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Man on plane whose ringing in the ears worsened.

You have good days, and you have bad days, that’s par for the course for those with tinnitus but why? Tinnitus is the medical name for ringing in the ears, a condition more than 45 million Americans experience, according to the American Tinnitus Association, and comes along with hearing loss by about 90 percent of them.

But what’s difficult to comprehend is why it’s almost non-existent on some days and on others the ringing is so intrusive. It is not completely clear why this occurs, but some common triggers might clarify it.

What Is Tinnitus?

Tinnitus describes a condition where the patient hears phantom noises such as:

  • Hissing
  • Buzzing
  • Roaring
  • Ringing
  • Clicking

You hear it, the guy sitting next to you doesn’t, which is part of what makes tinnitus so disturbing. The noise can vary in pitch and volume, too. It may be gone one day and the next it’s a roar.

What Causes Tinnitus?

Changes in a person’s hearing are the most common cause. The cause of these changes could be:

  • Earwax build up
  • Noise trauma
  • Aging
  • Ear bone changes

There are other potential causes, also, including:

  • Acoustic neuroma
  • Tumor in the neck or head
  • High blood pressure
  • An issue with the carotid artery or jugular vein
  • Meniere’s disease
  • Atherosclerosis
  • TMJ problems
  • Head trauma

For a small percentage of people, there is no apparent explanation for them to have tinnitus.

If your tinnitus is new, see your doctor and learn what is happening with your ears. The problem may be something treatable or even a symptom of a life-threatening condition like high blood pressure or heart disease. A side effect of a new medication could also be the cause.

For some reason the ringing gets worse on some days.

For those who suffer from tinnitus it’s a medical mystery why it gets worse on some days. The reason may be different for each person, also. There are common triggers that may explain it, though.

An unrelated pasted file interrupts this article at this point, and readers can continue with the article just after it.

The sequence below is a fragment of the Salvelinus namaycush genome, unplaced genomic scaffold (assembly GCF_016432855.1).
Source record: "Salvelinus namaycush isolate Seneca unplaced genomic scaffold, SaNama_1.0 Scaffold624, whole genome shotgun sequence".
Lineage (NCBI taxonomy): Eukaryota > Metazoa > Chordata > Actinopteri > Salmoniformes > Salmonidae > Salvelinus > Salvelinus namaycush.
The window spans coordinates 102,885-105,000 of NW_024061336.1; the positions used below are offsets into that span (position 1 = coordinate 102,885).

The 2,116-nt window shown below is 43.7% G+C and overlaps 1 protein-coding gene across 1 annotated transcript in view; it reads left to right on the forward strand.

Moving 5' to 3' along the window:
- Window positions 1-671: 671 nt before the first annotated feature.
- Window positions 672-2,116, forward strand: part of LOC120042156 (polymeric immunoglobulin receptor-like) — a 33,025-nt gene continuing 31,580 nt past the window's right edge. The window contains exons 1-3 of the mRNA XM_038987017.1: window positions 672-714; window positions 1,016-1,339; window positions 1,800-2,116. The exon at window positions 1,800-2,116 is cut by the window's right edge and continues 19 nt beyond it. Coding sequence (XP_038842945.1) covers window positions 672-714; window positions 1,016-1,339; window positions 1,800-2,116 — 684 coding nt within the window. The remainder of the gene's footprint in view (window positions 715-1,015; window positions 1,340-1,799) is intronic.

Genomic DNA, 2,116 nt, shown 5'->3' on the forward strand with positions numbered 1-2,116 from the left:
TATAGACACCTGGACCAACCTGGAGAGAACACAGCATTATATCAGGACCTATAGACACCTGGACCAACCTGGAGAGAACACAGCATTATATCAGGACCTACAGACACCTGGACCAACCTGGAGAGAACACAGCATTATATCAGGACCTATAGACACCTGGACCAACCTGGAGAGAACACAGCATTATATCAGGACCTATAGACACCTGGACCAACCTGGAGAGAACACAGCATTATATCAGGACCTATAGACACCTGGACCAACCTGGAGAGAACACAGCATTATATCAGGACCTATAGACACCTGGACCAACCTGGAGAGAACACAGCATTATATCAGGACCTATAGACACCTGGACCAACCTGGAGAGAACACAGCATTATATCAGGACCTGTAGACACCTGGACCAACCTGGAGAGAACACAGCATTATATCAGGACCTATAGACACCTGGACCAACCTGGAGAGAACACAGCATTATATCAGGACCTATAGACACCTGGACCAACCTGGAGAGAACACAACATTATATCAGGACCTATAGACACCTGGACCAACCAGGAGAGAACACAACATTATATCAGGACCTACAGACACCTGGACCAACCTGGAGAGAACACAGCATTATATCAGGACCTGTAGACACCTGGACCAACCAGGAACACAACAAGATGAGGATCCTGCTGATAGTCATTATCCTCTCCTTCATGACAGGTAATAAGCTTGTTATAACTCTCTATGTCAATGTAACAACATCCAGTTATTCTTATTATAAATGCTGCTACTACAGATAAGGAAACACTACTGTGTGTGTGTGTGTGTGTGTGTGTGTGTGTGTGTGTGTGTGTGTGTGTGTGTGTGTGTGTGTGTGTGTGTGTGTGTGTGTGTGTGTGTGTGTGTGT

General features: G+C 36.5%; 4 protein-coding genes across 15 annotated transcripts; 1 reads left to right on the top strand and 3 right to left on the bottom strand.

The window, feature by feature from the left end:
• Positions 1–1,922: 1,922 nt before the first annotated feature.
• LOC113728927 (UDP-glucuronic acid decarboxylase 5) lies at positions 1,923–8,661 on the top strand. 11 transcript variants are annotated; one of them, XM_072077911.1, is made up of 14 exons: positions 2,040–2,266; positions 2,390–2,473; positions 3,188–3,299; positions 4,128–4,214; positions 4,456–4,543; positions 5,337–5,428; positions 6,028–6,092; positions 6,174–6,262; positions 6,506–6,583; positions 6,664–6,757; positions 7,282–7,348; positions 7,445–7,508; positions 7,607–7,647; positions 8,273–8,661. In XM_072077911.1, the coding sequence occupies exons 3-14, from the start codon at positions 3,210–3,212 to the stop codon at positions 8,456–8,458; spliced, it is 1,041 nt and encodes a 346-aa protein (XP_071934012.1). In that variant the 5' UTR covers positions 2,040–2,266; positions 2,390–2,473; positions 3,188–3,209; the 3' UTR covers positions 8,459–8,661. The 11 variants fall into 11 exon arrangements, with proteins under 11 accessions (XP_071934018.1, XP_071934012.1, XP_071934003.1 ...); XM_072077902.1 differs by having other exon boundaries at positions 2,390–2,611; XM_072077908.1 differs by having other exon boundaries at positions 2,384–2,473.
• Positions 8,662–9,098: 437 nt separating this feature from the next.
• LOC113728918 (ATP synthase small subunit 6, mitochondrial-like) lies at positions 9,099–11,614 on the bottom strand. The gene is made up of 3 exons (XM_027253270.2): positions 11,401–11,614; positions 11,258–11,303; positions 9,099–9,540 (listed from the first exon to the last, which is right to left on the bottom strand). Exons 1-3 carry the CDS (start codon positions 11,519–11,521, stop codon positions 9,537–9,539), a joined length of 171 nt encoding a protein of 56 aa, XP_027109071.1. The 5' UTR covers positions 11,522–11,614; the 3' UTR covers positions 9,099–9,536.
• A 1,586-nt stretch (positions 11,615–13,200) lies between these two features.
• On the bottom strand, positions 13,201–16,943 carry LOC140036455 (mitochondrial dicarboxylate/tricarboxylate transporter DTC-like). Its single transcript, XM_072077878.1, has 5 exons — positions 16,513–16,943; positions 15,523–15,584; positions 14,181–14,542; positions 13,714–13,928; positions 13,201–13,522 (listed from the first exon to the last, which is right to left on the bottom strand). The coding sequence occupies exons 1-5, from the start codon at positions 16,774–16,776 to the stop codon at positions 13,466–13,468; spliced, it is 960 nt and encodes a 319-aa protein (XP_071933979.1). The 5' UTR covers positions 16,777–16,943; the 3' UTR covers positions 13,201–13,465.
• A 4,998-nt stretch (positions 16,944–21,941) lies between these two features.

Loud Events

Loud events such as concerts, club music, and fireworks are enough to aggravate your tinnitus. If you expect to be subjected to loud noise, your best option is to wear hearing protection. You can enjoy the music at a live performance, for example, without hurting your ears by using earplugs.

You can also keep away from the source of the sound. For example, don’t stand next to the speakers at a live performance or up front at a fireworks show. Combined with hearing protection, this will reduce the effect.

Loud Noises at Home

Stuff at home can be just as aggravating as a loud concert. Tinnitus can be triggered by a lawn mower for example. Here are various other sounds from around the house that can cause damage:

  • Laundry – If you fold clothes while the washer is running, for instance.
  • Wearing headphones – It might be time to lose the earbuds or headphones. Their job is to increase the volume, and that could be irritating your ears.
  • Woodworking – Power tools are loud enough to be an issue.

If you can’t avoid loud noises at least use hearing protection.

Workplace Noise

Loud noises at work have the same effect as a concert or the lawnmower. If you work around machinery or in construction it’s especially crucial to wear ear protection. Talk to your boss about your hearing health; they will probably supply the ear protection you need. Let your ears rest during your off time.

Changes in Air Pressure

Most people have experienced ear popping when they fly. An increase in tinnitus can happen from the noise of the plane engine and the change in pressure. If you are traveling, take some gum with you to help equalize the air pressure and think about ear protection.

Changes in air pressure happen everywhere not only on a plane. Taking the right medication to relieve sinus pressure is also helpful.


Medication may also be the problem. Certain medications are ototoxic, meaning they have an impact on the ears. Included on this list are these common medications:

  • Diuretics
  • Over-the-counter pain relievers
  • Antibiotics

Consult your doctor if you experience an intensifying of tinnitus after you start taking a new prescription. Switching to something else might be possible.

For some people tinnitus is not just aggravating it’s disabling. The first step is to find out why you have it and then look at ways to control it from day to day.

The site information is for educational and informational purposes only and does not constitute medical advice. To receive personalized advice or treatment, schedule an appointment.
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